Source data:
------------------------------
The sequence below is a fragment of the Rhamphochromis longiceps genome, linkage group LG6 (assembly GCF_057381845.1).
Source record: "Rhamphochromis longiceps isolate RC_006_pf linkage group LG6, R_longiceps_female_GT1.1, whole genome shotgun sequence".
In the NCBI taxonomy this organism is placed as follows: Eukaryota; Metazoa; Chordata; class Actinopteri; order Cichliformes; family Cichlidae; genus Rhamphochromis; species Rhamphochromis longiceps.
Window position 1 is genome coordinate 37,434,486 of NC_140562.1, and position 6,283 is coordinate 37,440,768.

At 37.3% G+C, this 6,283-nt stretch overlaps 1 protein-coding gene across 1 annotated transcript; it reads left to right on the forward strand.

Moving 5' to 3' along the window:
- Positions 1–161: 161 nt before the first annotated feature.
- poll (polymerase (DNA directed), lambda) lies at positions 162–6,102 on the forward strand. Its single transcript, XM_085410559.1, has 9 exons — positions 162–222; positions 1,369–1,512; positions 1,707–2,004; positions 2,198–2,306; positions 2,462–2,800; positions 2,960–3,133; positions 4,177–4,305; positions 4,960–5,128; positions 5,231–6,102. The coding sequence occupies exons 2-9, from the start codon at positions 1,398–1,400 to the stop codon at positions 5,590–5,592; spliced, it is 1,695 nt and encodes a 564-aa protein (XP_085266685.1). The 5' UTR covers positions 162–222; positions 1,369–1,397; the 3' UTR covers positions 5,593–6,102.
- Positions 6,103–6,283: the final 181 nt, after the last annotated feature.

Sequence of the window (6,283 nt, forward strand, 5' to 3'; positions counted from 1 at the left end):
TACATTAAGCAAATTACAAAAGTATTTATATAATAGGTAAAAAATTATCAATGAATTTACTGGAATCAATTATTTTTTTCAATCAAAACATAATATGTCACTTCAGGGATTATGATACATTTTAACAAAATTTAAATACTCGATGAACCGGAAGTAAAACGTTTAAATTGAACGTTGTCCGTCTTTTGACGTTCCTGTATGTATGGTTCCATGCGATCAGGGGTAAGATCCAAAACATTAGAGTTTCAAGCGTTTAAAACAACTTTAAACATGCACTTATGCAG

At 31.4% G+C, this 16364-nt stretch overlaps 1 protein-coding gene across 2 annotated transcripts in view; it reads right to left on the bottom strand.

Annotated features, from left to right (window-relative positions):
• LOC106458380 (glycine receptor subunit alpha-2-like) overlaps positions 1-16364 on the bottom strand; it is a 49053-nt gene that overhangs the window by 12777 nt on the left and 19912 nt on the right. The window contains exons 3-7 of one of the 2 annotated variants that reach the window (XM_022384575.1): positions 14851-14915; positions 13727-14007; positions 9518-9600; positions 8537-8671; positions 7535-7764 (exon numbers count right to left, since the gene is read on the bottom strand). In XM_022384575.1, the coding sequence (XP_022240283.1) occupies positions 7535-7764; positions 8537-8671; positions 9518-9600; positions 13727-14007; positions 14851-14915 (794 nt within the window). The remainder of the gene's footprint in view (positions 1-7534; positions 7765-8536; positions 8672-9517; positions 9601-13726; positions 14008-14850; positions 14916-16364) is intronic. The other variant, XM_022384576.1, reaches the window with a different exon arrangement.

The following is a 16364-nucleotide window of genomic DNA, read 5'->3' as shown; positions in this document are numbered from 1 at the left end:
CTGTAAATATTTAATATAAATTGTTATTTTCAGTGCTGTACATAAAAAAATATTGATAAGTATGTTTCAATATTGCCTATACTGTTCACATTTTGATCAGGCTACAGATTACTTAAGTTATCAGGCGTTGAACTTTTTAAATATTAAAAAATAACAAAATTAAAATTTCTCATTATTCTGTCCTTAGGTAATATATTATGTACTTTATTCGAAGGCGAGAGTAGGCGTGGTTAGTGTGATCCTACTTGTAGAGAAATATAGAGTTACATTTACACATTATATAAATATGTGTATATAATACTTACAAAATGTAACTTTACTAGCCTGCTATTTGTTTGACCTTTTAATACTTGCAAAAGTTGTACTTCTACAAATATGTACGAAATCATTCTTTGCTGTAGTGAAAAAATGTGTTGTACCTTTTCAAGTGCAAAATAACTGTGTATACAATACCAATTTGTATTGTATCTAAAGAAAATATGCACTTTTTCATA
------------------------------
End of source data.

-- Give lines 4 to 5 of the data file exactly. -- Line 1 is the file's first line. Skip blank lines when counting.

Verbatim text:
Window position 1 is genome coordinate 37,434,486 of NC_140562.1, and position 6,283 is coordinate 37,440,768.

At 37.3% G+C, this 6,283-nt stretch overlaps 1 protein-coding gene across 1 annotated transcript; it reads left to right on the forward strand.